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Home > Film

Robin Ince's Top 30,000 Films Of All Time

#29,992 - #29,989

13 June 2003

Any of you with a keen grasp of maths, or at least with a grasp of maths that means you occasionally beat the contestants on Countdown to making 126 out of 100, 25, 1, 3, 5 and 8, will have realized that with 52 issues of The Friday Thing a year, it will take 577 years to reach the conclusion of this top 30,000 films; in fact, even denting the top 27,000 will require me joining a gym, eating more bran and possibly dabbling with having monkey glands injected or grafted onto me (I am unsure of the monkey gland process).

www.amazon.co.uk/exec/obidos/ASIN/B0000558PK

Therefore, to speed the whole thing along a little we shall zip through the next four in one go. I realize that this means you will be deprived of the normal critical depth with which I attack these films, but heck, you can't have it all.

#29,992: The Railway Children

"It's only the rats!"

Who can't like Lionel Jeffries? And by implication, who cannot like 'The Railway Children'? - for Jeffries directed it and also gets to mutter the immortal line "It's only the rats!" when poor Dinah Sheridan and her family arrive in the dank cottage that will become their new home after their fall from London poshness. Surprisingly, Lionel Jeffries is only 77, a surprise because he has been playing old men since the 1950s.

There are many moments to savour in this film, not merely the crystal-cut accents of teen actors who would soon be replaced on our screens by those oiks of Grange Hill (whose gutteral accents wouldn't have even been permitted in the children's film foundation's work so often aired on Screen Test - prize for whereabouts of Michael Rodd, perhaps the Gregory's Two Girls DVD that still sits unclaimed in my sitting room). For example, there is the fine moment where Bernard Cribbens is brought a selection of fancies and pink buns but initially rejects them for fear he is being patronized as he is merely a working class stationmaster, and of course the famous petticoat scene which was later repeated with a bit more gusto by Jenny Agutter in Walkabout (and most of her 70s films before Amanda Donohoe took over the role of posh actress most likely to lose clothes - and occasionally gain an ivory dildo, see Lair of the White Worm).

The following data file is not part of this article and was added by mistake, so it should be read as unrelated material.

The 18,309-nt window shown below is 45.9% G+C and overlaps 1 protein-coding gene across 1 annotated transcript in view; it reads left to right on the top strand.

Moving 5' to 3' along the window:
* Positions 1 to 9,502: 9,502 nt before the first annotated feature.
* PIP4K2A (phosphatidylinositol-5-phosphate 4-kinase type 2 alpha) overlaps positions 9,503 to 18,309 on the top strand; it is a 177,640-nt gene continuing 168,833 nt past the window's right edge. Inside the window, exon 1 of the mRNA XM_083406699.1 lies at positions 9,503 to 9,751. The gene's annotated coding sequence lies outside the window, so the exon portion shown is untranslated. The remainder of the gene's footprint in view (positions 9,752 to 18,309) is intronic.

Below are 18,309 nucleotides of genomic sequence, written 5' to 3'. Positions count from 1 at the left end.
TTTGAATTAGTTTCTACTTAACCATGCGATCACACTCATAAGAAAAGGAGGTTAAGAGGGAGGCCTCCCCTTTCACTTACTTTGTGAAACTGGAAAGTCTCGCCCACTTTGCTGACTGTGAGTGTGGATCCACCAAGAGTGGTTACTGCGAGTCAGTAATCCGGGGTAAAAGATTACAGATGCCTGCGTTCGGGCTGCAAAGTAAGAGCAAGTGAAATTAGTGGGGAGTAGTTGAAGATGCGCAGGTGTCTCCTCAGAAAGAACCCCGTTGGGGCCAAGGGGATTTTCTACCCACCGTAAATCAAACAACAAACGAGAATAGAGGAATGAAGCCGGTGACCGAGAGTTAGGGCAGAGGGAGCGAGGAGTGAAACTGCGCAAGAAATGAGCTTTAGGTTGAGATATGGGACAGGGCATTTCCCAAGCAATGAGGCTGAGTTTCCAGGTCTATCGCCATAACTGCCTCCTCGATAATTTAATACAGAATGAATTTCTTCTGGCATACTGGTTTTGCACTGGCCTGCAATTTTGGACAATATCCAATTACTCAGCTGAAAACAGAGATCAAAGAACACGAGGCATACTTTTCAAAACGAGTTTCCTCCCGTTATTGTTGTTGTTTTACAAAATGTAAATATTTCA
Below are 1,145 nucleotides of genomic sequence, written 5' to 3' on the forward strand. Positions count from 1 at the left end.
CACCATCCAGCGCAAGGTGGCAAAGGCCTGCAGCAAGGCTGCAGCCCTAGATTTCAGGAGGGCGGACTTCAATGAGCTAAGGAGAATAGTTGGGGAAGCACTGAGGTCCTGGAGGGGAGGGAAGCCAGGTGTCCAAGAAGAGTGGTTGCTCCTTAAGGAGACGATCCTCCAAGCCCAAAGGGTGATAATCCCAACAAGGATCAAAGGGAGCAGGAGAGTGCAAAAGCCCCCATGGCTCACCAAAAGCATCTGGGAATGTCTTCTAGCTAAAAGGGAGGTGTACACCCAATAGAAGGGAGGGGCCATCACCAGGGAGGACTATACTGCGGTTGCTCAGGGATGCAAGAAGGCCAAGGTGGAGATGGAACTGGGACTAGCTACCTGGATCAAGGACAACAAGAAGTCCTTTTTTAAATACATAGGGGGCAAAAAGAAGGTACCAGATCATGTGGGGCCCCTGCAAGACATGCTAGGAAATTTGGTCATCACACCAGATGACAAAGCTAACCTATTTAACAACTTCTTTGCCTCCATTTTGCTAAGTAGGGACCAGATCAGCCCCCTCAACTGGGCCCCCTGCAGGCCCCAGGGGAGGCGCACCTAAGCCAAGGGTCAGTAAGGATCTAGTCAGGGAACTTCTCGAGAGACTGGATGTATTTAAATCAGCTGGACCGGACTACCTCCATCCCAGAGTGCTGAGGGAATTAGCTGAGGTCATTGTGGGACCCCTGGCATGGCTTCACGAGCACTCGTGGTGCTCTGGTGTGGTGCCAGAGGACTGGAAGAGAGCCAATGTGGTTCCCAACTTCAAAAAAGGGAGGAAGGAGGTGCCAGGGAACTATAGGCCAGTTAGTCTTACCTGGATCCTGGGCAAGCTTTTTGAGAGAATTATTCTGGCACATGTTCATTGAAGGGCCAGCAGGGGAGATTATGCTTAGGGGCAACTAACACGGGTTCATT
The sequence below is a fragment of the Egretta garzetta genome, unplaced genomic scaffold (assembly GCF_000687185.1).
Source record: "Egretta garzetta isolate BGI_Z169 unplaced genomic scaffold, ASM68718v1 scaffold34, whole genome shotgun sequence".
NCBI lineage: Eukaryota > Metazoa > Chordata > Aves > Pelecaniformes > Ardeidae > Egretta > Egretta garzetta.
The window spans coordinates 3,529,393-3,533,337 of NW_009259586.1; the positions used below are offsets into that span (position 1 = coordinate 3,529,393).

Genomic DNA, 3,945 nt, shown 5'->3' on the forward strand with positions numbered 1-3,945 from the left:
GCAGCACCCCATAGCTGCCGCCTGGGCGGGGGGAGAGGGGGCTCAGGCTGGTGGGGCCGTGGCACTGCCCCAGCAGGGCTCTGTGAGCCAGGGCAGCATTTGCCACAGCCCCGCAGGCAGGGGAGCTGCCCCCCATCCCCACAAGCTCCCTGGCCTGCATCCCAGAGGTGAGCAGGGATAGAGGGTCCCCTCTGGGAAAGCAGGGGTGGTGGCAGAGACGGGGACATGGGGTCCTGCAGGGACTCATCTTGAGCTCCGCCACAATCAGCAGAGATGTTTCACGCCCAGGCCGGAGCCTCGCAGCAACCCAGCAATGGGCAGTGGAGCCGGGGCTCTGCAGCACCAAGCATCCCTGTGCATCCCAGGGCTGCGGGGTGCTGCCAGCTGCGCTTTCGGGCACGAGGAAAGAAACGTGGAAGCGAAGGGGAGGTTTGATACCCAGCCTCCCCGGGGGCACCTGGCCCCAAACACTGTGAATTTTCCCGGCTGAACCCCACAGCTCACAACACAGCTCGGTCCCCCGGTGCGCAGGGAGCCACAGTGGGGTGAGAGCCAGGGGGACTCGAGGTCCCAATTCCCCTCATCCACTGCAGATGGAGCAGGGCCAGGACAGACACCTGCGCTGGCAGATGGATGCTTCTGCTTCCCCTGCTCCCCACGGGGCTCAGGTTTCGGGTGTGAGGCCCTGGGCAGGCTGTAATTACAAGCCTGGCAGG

www.geocities.com/Hollywood/Makeup/6275

I have been arguing with my friend Carolyn that the frantically waved petticoat was white, but Carolyn insists that it is red. I bow to her knowledge, but fear that my mind, in some kind of Stalinist purging of the true facts, has rewritten my memories so that the petticoat is white because I, a once tender youth, could not believe that the virginal Jenny would wear red undergarments (we all know what red garments lead to in Thomas Hardy novels).

NB. Lionel Jeffries also made the charming 'Victorian sprogs in ghostly trouble' film, The Amazing Mr Blunden, and Wombling Free, the big screen outing of The Wombles (I once had a Wombles lampshade) - who knows if they will venture into the top 29,990?

I do.

#29,991: Lair of the White Worm

Some idiots gave this movie bad reviews.How could they? It's full of over-the-top Freudian snake imagery, writhing nuns being attacked by warriors, hallucinogenic crucifixion scenes, Hugh Grant being a delightfully camp square-jawed British hero, Paul Brooke as a policeman (you don't know Paul Brooke? Of course you do, he's that wobbley-jowled actor with the laziest eye in Christendom, you know, who used to appear in the Kit Curran Radio Show with Ewan MacGregor's uncle) and Amanda Donohoe running around with snake fangs and an ivory dildo torturing ex-Dynasty star Catherine Oxenburg. This is the best Hammer film ever made (though they didn't actually make it). Hurray for Ken Russell! Let us have more mad white-haired eccentrics with faces reddened by Champagne abuse in charge of the British film industry (for every 'wallowing in the mire of our working class melancholy' film made by Mike Leigh let us have a Ken Russell, then the universe shall be balanced).

#29,990: The Seventh Seal

For its astounding influence on Bill and Ted's Bogus Journey

www.thefridaything.co.uk/go/to.cgi?l=bogus

#29,989: Dancer in the Dark

I went to see this film and it gave me flu.



Comment on this article: letters@thefridaything.co.uk

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